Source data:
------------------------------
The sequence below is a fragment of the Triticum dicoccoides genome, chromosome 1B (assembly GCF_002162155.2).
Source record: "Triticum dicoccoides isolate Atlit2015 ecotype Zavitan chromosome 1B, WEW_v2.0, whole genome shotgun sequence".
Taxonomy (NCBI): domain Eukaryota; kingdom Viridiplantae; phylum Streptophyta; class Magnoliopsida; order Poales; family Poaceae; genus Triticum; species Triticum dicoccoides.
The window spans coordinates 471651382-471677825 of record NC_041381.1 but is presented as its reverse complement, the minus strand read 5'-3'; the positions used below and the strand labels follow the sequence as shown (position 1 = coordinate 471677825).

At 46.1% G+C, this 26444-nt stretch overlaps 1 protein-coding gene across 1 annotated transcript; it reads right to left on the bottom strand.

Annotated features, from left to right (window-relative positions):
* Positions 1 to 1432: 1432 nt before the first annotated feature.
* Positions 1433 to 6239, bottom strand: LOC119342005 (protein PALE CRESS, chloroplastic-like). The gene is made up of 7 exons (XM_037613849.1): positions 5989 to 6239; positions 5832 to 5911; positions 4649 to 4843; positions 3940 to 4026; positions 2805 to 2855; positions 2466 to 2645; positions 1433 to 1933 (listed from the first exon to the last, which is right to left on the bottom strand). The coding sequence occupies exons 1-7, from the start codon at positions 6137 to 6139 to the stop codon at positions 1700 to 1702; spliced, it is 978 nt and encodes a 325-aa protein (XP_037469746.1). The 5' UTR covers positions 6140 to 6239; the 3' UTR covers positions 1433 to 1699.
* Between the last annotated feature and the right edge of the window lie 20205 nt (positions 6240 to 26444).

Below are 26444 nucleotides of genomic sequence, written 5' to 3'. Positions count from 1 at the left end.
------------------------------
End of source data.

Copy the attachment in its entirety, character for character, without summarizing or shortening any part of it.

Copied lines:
The sequence below is a fragment of the Triticum dicoccoides genome, chromosome 1B (assembly GCF_002162155.2).
Source record: "Triticum dicoccoides isolate Atlit2015 ecotype Zavitan chromosome 1B, WEW_v2.0, whole genome shotgun sequence".
Taxonomy (NCBI): domain Eukaryota; kingdom Viridiplantae; phylum Streptophyta; class Magnoliopsida; order Poales; family Poaceae; genus Triticum; species Triticum dicoccoides.
The window spans coordinates 471651382-471677825 of record NC_041381.1 but is presented as its reverse complement, the minus strand read 5'-3'; the positions used below and the strand labels follow the sequence as shown (position 1 = coordinate 471677825).

At 46.1% G+C, this 26444-nt stretch overlaps 1 protein-coding gene across 1 annotated transcript; it reads right to left on the bottom strand.

Annotated features, from left to right (window-relative positions):
* Positions 1 to 1432: 1432 nt before the first annotated feature.
* Positions 1433 to 6239, bottom strand: LOC119342005 (protein PALE CRESS, chloroplastic-like). The gene is made up of 7 exons (XM_037613849.1): positions 5989 to 6239; positions 5832 to 5911; positions 4649 to 4843; positions 3940 to 4026; positions 2805 to 2855; positions 2466 to 2645; positions 1433 to 1933 (listed from the first exon to the last, which is right to left on the bottom strand). The coding sequence occupies exons 1-7, from the start codon at positions 6137 to 6139 to the stop codon at positions 1700 to 1702; spliced, it is 978 nt and encodes a 325-aa protein (XP_037469746.1). The 5' UTR covers positions 6140 to 6239; the 3' UTR covers positions 1433 to 1699.
* Between the last annotated feature and the right edge of the window lie 20205 nt (positions 6240 to 26444).

Below are 26444 nucleotides of genomic sequence, written 5' to 3'. Positions count from 1 at the left end.